Haughton now pursues claims, although clothed under somewhat different theories of law, that are based on the same 1992 arrest Page 16 and the surrounding circumstances that the state courts previously adjudicated after a full and fair hearing. The state courts specifically held that the arrest, which is at the heart of all of Haughton's current claims, was valid. Moreover, with respect to Merrill, the court dismissed all of the claims regarding its allegedly improper behavior, on both substantive grounds and because Merrill was protected by immunity for all of the actions it took at the direction of the FBI. Therefore, res judicata bars further prosecution of such claims with respect to Merrill.

  Moreover, even though the state courts did not directly consider Morgan's actions in the holdings just referenced, Haughton's instant Complaint claims joint liability of Merrill and Morgan for taking the same allegedly improper actions that resulted in Haughton's arrest, which, again, the state court found to be valid. The Complaint does not add in any way to the state court allegations formerly adjudicated against Merrill, and therefore those adjudications have collateral estoppel effect against Haughton. Likewise, this Court would apply the same immunity to Haughton's claims that the state courts applied to Merrill, because Morgan also acted at the direction of the FBI and the rationale asserted by the state court for according immunity to Merrill are equally applicable to Morgan.

  Moreover, even if Haughton's claims were not fairly Page 17 precluded by the collateral estoppel effect of the Merrill decisions, they would nonetheless be precluded by res judicata. It is beyond dispute that Haughton brought an action against Morgan alleging claims that arose out of the same transaction or series of transactions involved in the instant dispute — specifically, those surrounding Haughton's 1992 arrest. Cf. Brooks, 84 F.3d at 1463. Because there was a final judgment on the merits in the state court action against Morgan, Haughton is precluded from re-litigating issues that were or could have been raised in that action. Cf. Monahan, 214 F.3d at 284-85.

 C. Haughton's Request for Leave to Amend the Second Amended Complaint

  In his December 4, 2003 letter to the Court, Haughton requests permission to file his third amended complaint,*fn8

 

to assert causes of action which he was not permitted to assert by his proposed amendment to the [1993] complaint in the State Court Case for fraudulent misrepresentation against Merrill Lynch and certain of its employees, which was denied by the State Court on the ground that the defendants and the proposed defendants were entitled to immunity as they were acting under the instruction of [the FBI].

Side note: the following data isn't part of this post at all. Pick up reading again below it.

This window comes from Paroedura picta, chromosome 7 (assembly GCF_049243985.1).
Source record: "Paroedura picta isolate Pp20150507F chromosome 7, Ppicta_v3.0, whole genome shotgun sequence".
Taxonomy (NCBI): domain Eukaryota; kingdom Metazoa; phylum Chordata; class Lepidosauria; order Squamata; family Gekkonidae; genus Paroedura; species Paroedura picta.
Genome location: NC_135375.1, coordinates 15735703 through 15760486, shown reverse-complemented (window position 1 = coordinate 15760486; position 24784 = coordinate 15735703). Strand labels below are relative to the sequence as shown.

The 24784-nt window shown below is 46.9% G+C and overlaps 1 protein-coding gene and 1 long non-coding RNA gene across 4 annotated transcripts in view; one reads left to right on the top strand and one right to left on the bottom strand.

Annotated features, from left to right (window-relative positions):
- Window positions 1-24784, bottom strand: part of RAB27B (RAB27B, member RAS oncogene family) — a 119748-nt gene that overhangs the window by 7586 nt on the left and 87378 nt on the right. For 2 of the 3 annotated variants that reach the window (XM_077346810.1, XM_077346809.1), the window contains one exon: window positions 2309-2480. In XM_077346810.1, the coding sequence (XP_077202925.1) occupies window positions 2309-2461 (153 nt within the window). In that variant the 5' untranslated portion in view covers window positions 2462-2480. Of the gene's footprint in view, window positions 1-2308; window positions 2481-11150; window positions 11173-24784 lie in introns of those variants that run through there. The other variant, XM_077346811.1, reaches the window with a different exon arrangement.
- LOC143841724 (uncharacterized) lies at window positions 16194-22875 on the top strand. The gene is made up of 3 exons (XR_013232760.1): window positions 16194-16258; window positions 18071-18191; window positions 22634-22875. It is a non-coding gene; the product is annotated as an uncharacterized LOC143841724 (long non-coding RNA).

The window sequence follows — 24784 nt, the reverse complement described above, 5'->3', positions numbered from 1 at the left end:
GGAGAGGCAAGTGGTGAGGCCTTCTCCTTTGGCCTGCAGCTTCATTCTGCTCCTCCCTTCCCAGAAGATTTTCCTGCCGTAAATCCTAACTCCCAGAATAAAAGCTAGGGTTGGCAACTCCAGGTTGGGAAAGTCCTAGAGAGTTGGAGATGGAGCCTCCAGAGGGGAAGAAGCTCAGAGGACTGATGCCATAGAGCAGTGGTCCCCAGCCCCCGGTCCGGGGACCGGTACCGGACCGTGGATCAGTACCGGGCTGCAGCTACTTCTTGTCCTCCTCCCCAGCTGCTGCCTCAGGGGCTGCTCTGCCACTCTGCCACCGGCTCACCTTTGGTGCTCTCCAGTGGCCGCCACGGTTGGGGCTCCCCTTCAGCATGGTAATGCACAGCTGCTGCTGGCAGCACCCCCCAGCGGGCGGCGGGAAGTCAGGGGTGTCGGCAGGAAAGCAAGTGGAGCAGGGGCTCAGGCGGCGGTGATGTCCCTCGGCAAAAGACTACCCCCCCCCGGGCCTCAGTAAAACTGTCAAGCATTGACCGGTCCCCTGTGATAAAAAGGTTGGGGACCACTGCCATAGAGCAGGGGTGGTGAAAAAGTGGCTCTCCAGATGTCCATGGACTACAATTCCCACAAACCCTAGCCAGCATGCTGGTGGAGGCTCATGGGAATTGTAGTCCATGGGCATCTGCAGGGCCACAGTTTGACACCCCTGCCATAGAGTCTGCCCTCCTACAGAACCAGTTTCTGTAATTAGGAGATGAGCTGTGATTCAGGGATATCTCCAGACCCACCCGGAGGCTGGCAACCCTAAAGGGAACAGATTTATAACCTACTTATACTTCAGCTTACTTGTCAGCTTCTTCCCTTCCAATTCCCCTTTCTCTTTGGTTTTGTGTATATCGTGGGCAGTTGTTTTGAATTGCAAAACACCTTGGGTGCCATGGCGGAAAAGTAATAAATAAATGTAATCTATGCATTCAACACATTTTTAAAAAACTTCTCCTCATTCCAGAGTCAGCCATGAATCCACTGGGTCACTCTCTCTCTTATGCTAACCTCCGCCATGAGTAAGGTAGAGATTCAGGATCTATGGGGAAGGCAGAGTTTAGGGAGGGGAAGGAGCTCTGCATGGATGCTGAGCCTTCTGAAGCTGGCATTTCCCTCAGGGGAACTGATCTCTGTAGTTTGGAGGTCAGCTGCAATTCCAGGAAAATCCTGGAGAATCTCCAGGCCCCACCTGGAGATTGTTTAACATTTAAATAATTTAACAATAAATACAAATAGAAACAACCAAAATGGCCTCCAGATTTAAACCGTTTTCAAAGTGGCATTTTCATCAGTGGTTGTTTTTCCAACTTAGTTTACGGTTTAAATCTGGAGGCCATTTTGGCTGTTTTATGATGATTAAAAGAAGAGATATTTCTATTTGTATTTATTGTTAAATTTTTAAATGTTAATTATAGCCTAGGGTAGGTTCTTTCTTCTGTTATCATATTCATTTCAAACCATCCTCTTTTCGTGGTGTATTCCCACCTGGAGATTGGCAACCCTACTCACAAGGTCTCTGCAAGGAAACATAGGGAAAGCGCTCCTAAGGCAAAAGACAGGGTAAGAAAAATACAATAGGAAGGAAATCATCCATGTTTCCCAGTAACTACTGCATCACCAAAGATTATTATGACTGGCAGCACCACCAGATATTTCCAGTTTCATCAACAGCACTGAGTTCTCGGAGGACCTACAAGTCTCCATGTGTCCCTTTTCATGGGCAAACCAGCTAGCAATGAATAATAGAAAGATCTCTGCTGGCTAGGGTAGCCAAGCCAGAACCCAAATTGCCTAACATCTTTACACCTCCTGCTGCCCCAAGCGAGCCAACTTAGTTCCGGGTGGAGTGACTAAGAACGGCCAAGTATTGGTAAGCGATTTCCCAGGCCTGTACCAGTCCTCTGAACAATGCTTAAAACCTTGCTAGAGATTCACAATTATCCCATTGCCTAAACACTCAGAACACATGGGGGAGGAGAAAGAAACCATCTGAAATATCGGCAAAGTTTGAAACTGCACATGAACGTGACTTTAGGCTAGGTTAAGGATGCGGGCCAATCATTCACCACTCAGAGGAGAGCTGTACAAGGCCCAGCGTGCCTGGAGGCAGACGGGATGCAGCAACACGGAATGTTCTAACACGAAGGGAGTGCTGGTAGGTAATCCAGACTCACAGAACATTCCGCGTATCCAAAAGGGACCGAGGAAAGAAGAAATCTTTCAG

See Ltr. from Richard DeY. Manning to the Hon. Barbara S. Jones, dated Dec. 4, 2003.

  Federal Rules of Civil Procedure Rule 15(a) provides that leave to amend a complaint "shall be freely given when justice so Page 18 requires." Fed.R.Civ.P. 15(a). Leave to amend should not be granted, however, when there has been "[u]ndue delay, bad faith or dilatory motive on the part of the movant, repeated failure to cure deficiencies by amendments previously allowed, undue prejudice to the opposing party by virtue of allowance of the amendment . . .[and] futility of amendment." Foman v. Davis, 371 U.S. 178, 182 (1962).

  The Court denies Haughton's request to amend. First, it is abundantly clear that Haughton's proposed amendments are unduly delayed, as this case has been in this Court for over 4 years, and these claims were litigated in the state court for six years prior to that. Second, the amendments are futile because they are barred by res judicata and collateral estoppel. Specifically, the claims are barred by res judicata because they are part and parcel of the same transactions that were finally adjudicated by the state court. Cf. Meltzer, 575 N.Y.S.2d at 488 (finding that res judicata barred plaintiff from amending his complaint to allege claims analogous to those previously dismissed). Moreover, his claim of misrepresentation is barred by collateral estoppel because the state courts squarely addressed this claim and found not only, as Haughton asserts, that Merrill was immune to such claims, but also that the Defendants would not be liable for any information it gave to the police because they were required by law to give information to the authorities when they suspected Page 19 criminal activity and because Haughton never demonstrated that the Defendants gave "false" information to the authorities.

  Third, Haughton has amended his complaint twice in this action, and now seeks leave to amend it again to assert claims based on behavior and events that he was aware of at the time he filed his original complaint. Cf. Official Comm. of the Unsecured Creditors of Color Tile, Inc. v. Coopers & Lybrand, LLP, 322 F.3d 147, 168 (2d Cir. 2003)(holding that the district court did not abuse its discretion in denying plaintiff's motion for leave to file a Third Amended Complaint where plaintiff repeatedly failed to cure defects in the two prior complaints); In re Am. Express S'holder Litig., 39 F.3d 395, 402 (2d Cir. 1994)(ruling that it was not an abuse of discretion to deny leave to plaintiff's to amend where they had amended twice before); Salinger v. Projectavision, Inc., 972 F. Supp. 222, 236 (S.D.N.Y. 1997) ("Three bites at the apple is enough.").

  Accordingly, Haughton's request to file a third proposed amended complaint is DENIED.

  CONCLUSION

  Haughton may not bring Bivens claims against private corporations, and may not bring claims arising out of the 1992 arrest in London because he is barred by res judicata and collateral estoppel. Therefore, Haughton's Complaint is dismissed as to both Defendants, with prejudice and without leave to Page 20 replead.

  The Clerk of the Court is directed to close this case.

  SO ORDERED.